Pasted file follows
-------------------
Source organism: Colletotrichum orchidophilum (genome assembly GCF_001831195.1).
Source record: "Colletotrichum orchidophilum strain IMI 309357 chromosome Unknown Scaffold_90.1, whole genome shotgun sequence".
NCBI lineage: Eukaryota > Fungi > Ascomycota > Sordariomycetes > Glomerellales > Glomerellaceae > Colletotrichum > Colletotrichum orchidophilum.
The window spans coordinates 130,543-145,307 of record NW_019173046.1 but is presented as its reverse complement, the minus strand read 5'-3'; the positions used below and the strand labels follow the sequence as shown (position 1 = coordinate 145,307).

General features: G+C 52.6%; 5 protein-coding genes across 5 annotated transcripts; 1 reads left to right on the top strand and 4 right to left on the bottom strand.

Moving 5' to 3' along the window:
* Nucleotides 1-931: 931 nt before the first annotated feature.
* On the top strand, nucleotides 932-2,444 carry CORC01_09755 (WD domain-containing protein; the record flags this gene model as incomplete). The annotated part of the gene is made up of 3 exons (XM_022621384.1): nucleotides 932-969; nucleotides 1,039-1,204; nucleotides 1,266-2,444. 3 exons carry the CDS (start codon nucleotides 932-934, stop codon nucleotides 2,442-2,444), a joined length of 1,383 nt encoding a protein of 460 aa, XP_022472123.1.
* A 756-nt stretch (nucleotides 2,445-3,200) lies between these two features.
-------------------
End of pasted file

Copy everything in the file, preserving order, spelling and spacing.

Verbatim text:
Source organism: Colletotrichum orchidophilum (genome assembly GCF_001831195.1).
Source record: "Colletotrichum orchidophilum strain IMI 309357 chromosome Unknown Scaffold_90.1, whole genome shotgun sequence".
NCBI lineage: Eukaryota > Fungi > Ascomycota > Sordariomycetes > Glomerellales > Glomerellaceae > Colletotrichum > Colletotrichum orchidophilum.
The window spans coordinates 130,543-145,307 of record NW_019173046.1 but is presented as its reverse complement, the minus strand read 5'-3'; the positions used below and the strand labels follow the sequence as shown (position 1 = coordinate 145,307).

General features: G+C 52.6%; 5 protein-coding genes across 5 annotated transcripts; 1 reads left to right on the top strand and 4 right to left on the bottom strand.

Moving 5' to 3' along the window:
* Nucleotides 1-931: 931 nt before the first annotated feature.
* On the top strand, nucleotides 932-2,444 carry CORC01_09755 (WD domain-containing protein; the record flags this gene model as incomplete). The annotated part of the gene is made up of 3 exons (XM_022621384.1): nucleotides 932-969; nucleotides 1,039-1,204; nucleotides 1,266-2,444. 3 exons carry the CDS (start codon nucleotides 932-934, stop codon nucleotides 2,442-2,444), a joined length of 1,383 nt encoding a protein of 460 aa, XP_022472123.1.
* A 756-nt stretch (nucleotides 2,445-3,200) lies between these two features.